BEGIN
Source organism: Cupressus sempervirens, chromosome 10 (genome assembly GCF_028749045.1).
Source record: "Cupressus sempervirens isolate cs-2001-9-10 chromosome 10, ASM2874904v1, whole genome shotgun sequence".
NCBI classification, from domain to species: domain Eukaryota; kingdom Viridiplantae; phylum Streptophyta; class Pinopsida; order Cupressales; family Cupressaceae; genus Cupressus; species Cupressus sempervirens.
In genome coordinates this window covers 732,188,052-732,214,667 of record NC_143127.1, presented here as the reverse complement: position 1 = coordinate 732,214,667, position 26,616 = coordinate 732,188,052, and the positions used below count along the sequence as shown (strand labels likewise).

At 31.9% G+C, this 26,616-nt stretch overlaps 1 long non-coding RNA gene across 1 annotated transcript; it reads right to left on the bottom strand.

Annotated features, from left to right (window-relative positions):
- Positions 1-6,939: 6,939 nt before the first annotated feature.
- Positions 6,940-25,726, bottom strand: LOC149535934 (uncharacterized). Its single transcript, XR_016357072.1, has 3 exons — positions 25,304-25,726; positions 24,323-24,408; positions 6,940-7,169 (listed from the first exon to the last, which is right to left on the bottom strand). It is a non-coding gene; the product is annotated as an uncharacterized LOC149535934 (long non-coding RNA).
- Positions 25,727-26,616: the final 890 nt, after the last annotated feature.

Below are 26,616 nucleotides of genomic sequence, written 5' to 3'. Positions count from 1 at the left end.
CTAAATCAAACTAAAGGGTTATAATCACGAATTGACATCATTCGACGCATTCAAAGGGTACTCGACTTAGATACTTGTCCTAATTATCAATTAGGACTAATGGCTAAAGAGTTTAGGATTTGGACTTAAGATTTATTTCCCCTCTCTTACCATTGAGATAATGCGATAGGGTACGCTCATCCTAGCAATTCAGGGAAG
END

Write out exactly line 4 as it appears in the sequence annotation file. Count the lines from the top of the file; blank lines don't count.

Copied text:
In genome coordinates this window covers 732,188,052-732,214,667 of record NC_143127.1, presented here as the reverse complement: position 1 = coordinate 732,214,667, position 26,616 = coordinate 732,188,052, and the positions used below count along the sequence as shown (strand labels likewise).